All the stations together would tell the story of past exploitation and modern-day cooperation, but Africa at Night and the Cell Phone Charging stations were closely linked, with one showing how hard it is to do things such as travel for medical care or study without electricity at night. The Gerry Can and Drip Irrigation stations were also tightly linked: the former would be an interactive station allowing parents to carry first an empty gerry can and then a full one, in order to experience what it feels like to have to walk for miles for water, as many rural Africans have to do. The Drip Irrigation station would be a demonstration of the Israeli technology now used in many African villages, where water is scarce and where IA has taught the villagers to make the best use of the water pumps the organization has installed. 

Here's the Google form the students filled out when the program was introduced:

Sign-up for The Frisch Africa Encounter

At the entry event, students watched this video from The Onion, which hilariously satirizes the exploitation of Africa by the West:

Soon after the entry event, Frisch welcomed Emma Goldman of Innovation: Africa, who spoke to the students about her work:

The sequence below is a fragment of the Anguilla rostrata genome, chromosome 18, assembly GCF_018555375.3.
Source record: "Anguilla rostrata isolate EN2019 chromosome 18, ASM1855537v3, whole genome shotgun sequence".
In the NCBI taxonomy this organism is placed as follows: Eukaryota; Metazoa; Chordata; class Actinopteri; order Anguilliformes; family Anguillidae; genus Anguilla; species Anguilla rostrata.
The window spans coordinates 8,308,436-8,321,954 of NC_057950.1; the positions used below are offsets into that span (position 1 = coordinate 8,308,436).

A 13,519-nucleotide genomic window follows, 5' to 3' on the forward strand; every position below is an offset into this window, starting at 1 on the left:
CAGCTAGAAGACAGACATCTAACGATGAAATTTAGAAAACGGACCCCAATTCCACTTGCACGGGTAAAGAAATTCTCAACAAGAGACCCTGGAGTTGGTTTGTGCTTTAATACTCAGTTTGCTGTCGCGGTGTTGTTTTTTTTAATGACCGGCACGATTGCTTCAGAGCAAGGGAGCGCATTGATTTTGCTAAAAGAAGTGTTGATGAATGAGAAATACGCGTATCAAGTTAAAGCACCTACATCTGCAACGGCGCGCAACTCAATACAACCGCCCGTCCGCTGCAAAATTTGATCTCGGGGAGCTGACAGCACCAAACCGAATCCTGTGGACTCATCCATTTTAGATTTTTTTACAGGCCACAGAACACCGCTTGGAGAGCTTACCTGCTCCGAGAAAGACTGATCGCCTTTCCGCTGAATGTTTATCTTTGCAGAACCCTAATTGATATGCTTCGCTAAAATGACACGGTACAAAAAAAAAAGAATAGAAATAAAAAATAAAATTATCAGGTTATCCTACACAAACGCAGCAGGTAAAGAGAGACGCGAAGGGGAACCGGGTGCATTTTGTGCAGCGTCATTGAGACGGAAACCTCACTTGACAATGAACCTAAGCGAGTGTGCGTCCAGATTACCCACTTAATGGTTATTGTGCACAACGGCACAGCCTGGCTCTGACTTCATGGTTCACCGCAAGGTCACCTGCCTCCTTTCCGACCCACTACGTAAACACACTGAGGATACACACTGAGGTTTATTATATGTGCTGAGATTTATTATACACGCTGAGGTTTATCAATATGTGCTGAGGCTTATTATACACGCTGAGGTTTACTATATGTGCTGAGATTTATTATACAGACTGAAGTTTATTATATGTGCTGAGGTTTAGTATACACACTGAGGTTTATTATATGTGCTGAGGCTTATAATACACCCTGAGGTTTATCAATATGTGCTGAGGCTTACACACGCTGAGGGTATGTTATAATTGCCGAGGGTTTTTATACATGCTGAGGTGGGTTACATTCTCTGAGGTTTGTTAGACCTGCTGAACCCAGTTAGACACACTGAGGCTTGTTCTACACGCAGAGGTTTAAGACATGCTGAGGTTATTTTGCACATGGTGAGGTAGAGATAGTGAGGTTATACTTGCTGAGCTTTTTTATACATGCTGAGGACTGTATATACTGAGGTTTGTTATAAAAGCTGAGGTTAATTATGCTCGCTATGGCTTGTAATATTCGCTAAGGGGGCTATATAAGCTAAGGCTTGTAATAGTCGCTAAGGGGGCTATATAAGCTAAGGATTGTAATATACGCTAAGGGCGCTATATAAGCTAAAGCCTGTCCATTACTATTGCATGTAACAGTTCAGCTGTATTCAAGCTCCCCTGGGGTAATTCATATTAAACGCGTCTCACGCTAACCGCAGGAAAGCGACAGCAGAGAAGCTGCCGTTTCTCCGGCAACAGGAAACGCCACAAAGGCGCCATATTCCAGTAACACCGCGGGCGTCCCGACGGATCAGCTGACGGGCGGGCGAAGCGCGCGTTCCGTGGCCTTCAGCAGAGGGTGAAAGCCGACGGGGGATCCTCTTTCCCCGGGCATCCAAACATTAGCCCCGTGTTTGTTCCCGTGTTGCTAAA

Emma Goldman addressing the Frisch students
Emma had a chance to have a follow-up discussion
with the juniors and seniors who had run
The Frisch Africa Encounter last year and the year before
As luck would have it, Emma had recently returned from a trip to Africa. She therefore not only presented informatively about IA; she was also able to sprinkle her session with photos and stories about her own experiences on the continent. Here's Emma in Katira Village in Uganda:

During her presentation, Emma talked about how excited the village children get when people from IA visit. The villagers feel so thankful for the many technologies the organization provides: children get educated better -- graduation rates in primary schools have tripled in villages after solar installation -- ; people get vaccines and medical care they need; and the villages can grow more nutritious food and increase their economic viability.

These two young Ugandan boys found Israeli flags with which to greet
Emma and her colleagues. Last year Innovation: Africa received a
Social Media Leadership Award for Nation Branding because it had
so improved Israel's image in the world. IA beat out the White House
for the prize, which was from the Wharton School of Business!
And these boys want to show off their new water pump!
They're very proud and excited about it!